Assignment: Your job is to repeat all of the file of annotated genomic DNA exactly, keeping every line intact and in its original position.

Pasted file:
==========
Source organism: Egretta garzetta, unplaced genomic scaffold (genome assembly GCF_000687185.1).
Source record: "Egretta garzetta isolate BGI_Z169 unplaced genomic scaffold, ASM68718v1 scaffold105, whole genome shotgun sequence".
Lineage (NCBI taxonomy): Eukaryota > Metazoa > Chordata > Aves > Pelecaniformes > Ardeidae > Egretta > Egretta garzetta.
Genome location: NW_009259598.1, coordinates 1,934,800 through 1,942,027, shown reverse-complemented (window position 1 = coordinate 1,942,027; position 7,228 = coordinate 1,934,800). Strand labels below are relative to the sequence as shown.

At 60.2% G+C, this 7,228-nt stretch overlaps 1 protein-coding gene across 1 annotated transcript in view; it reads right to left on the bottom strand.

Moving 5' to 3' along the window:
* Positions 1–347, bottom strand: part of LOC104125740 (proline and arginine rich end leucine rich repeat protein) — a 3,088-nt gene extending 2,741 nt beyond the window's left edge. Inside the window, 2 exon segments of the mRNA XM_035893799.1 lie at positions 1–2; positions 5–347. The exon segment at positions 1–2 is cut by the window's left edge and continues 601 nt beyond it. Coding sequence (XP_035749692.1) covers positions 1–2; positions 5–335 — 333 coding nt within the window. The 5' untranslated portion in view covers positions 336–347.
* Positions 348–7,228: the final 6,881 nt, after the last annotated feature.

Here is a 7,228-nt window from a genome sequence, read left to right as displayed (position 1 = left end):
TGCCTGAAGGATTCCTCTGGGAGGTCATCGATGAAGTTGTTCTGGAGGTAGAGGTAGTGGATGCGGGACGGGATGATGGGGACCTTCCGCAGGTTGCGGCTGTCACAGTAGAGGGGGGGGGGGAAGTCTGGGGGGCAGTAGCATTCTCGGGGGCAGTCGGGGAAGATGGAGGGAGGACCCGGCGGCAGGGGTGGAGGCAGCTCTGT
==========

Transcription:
Source organism: Egretta garzetta, unplaced genomic scaffold (genome assembly GCF_000687185.1).
Source record: "Egretta garzetta isolate BGI_Z169 unplaced genomic scaffold, ASM68718v1 scaffold105, whole genome shotgun sequence".
Lineage (NCBI taxonomy): Eukaryota > Metazoa > Chordata > Aves > Pelecaniformes > Ardeidae > Egretta > Egretta garzetta.
Genome location: NW_009259598.1, coordinates 1,934,800 through 1,942,027, shown reverse-complemented (window position 1 = coordinate 1,942,027; position 7,228 = coordinate 1,934,800). Strand labels below are relative to the sequence as shown.

At 60.2% G+C, this 7,228-nt stretch overlaps 1 protein-coding gene across 1 annotated transcript in view; it reads right to left on the bottom strand.

Moving 5' to 3' along the window:
* Positions 1–347, bottom strand: part of LOC104125740 (proline and arginine rich end leucine rich repeat protein) — a 3,088-nt gene extending 2,741 nt beyond the window's left edge. Inside the window, 2 exon segments of the mRNA XM_035893799.1 lie at positions 1–2; positions 5–347. The exon segment at positions 1–2 is cut by the window's left edge and continues 601 nt beyond it. Coding sequence (XP_035749692.1) covers positions 1–2; positions 5–335 — 333 coding nt within the window. The 5' untranslated portion in view covers positions 336–347.
* Positions 348–7,228: the final 6,881 nt, after the last annotated feature.

Here is a 7,228-nt window from a genome sequence, read left to right as displayed (position 1 = left end):
TGCCTGAAGGATTCCTCTGGGAGGTCATCGATGAAGTTGTTCTGGAGGTAGAGGTAGTGGATGCGGGACGGGATGATGGGGACCTTCCGCAGGTTGCGGCTGTCACAGTAGAGGGGGGGGGGGAAGTCTGGGGGGCAGTAGCATTCTCGGGGGCAGTCGGGGAAGATGGAGGGAGGACCCGGCGGCAGGGGTGGAGGCAGCTCTGT